However, findings which in certain respects call into question the effect of both cocaine and marijuana on birth weight have been reported in a multi-centre study (). This study does not find any significant association between marijuana smoking during pregnancy and a lower birth weight of the child. If one looks solely at the association between mothers found to have marijuana in their blood during pregnancy and the birth weight of their children, though, there turns out to be a clear tendency which points in the same direction as the studies mentioned above. The overall picture is that – when account is taken of the quality of different studies, the methods they use to establish current abuse and the selection of pregnant women for the respective studies – cannabis use, at least habitual cannabis use, during pregnancy represents a risk that the pregnancy and the foetus will be affected, with reduced birth weight and birth height as a consequence.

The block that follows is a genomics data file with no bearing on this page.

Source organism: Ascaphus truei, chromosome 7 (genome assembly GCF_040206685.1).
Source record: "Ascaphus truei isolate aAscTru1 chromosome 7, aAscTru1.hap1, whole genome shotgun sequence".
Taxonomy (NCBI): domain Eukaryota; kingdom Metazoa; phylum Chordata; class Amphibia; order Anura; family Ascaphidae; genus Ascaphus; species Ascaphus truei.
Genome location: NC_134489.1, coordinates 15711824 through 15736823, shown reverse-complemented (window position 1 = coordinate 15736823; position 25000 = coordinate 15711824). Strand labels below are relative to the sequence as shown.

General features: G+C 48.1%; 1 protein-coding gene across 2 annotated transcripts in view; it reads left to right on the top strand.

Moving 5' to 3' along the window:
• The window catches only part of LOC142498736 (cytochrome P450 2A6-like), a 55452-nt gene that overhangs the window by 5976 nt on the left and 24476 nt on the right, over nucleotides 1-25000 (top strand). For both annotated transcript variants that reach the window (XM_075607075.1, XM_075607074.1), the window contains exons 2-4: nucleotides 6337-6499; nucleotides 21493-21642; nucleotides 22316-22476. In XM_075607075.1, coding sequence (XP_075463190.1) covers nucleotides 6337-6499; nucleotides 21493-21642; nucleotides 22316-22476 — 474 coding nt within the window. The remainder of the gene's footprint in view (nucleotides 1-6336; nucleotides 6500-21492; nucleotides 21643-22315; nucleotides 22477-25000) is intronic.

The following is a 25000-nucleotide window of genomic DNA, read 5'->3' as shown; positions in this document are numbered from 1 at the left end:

The importance of these effects for the children’s further development, however, is not known. The central result achieved is that it has been demonstrated that THC, by affecting the mother’s hormonal system (and reducing the duration of pregnancy) or by its direct toxic action, produces such a clear and measurable effect on foetal development.

Increased Risk of Malformation

The term “malformation” here refers to abnormal anatomical developments of parts of the body and/or internal organs that are visible to the naked eye or can be detected by means of traditional examination methods used in radiology or laboratory diagnosis (to determine functional disturbance).

The increased frequency of malformation shown in animal experiments has not been as striking as the inhibition of growth mentioned above; and moreover, it has been necessary to use very high doses to provoke that increased rate of malformation.